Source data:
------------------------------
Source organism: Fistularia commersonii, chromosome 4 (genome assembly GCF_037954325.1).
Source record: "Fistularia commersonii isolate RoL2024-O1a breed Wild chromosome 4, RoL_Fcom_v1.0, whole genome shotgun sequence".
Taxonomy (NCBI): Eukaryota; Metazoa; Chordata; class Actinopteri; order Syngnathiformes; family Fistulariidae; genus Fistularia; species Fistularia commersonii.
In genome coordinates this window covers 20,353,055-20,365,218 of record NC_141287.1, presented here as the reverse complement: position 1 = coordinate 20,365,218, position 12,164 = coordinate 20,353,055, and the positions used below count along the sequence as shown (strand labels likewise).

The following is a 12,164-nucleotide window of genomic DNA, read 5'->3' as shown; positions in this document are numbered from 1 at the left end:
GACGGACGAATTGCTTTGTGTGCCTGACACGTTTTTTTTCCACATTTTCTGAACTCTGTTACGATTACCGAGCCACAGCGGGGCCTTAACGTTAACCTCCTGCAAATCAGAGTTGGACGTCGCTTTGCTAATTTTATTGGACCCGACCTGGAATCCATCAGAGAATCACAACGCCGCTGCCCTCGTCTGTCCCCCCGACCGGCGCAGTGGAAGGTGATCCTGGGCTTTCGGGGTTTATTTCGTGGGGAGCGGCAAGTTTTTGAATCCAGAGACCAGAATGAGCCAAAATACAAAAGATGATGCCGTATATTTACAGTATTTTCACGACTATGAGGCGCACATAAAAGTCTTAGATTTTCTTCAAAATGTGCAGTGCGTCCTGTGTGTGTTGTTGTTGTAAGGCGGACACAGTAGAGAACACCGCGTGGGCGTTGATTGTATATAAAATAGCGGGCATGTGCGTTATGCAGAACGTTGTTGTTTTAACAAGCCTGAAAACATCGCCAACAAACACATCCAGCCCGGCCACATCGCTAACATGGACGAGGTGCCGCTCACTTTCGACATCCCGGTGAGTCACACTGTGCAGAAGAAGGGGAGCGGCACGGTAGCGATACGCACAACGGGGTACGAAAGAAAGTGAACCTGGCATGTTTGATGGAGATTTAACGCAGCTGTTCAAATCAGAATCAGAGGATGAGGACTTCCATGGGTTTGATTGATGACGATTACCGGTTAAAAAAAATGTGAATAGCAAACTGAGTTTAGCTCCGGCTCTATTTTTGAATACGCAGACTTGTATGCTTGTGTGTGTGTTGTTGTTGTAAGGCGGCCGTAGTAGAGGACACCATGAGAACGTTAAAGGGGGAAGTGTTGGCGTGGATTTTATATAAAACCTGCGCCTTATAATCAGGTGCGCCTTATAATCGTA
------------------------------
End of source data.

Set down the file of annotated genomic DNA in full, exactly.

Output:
Source organism: Fistularia commersonii, chromosome 4 (genome assembly GCF_037954325.1).
Source record: "Fistularia commersonii isolate RoL2024-O1a breed Wild chromosome 4, RoL_Fcom_v1.0, whole genome shotgun sequence".
Taxonomy (NCBI): Eukaryota; Metazoa; Chordata; class Actinopteri; order Syngnathiformes; family Fistulariidae; genus Fistularia; species Fistularia commersonii.
In genome coordinates this window covers 20,353,055-20,365,218 of record NC_141287.1, presented here as the reverse complement: position 1 = coordinate 20,365,218, position 12,164 = coordinate 20,353,055, and the positions used below count along the sequence as shown (strand labels likewise).

The following is a 12,164-nucleotide window of genomic DNA, read 5'->3' as shown; positions in this document are numbered from 1 at the left end:
GACGGACGAATTGCTTTGTGTGCCTGACACGTTTTTTTTCCACATTTTCTGAACTCTGTTACGATTACCGAGCCACAGCGGGGCCTTAACGTTAACCTCCTGCAAATCAGAGTTGGACGTCGCTTTGCTAATTTTATTGGACCCGACCTGGAATCCATCAGAGAATCACAACGCCGCTGCCCTCGTCTGTCCCCCCGACCGGCGCAGTGGAAGGTGATCCTGGGCTTTCGGGGTTTATTTCGTGGGGAGCGGCAAGTTTTTGAATCCAGAGACCAGAATGAGCCAAAATACAAAAGATGATGCCGTATATTTACAGTATTTTCACGACTATGAGGCGCACATAAAAGTCTTAGATTTTCTTCAAAATGTGCAGTGCGTCCTGTGTGTGTTGTTGTTGTAAGGCGGACACAGTAGAGAACACCGCGTGGGCGTTGATTGTATATAAAATAGCGGGCATGTGCGTTATGCAGAACGTTGTTGTTTTAACAAGCCTGAAAACATCGCCAACAAACACATCCAGCCCGGCCACATCGCTAACATGGACGAGGTGCCGCTCACTTTCGACATCCCGGTGAGTCACACTGTGCAGAAGAAGGGGAGCGGCACGGTAGCGATACGCACAACGGGGTACGAAAGAAAGTGAACCTGGCATGTTTGATGGAGATTTAACGCAGCTGTTCAAATCAGAATCAGAGGATGAGGACTTCCATGGGTTTGATTGATGACGATTACCGGTTAAAAAAAATGTGAATAGCAAACTGAGTTTAGCTCCGGCTCTATTTTTGAATACGCAGACTTGTATGCTTGTGTGTGTGTTGTTGTTGTAAGGCGGCCGTAGTAGAGGACACCATGAGAACGTTAAAGGGGGAAGTGTTGGCGTGGATTTTATATAAAACCTGCGCCTTATAATCAGGTGCGCCTTATAATCGTA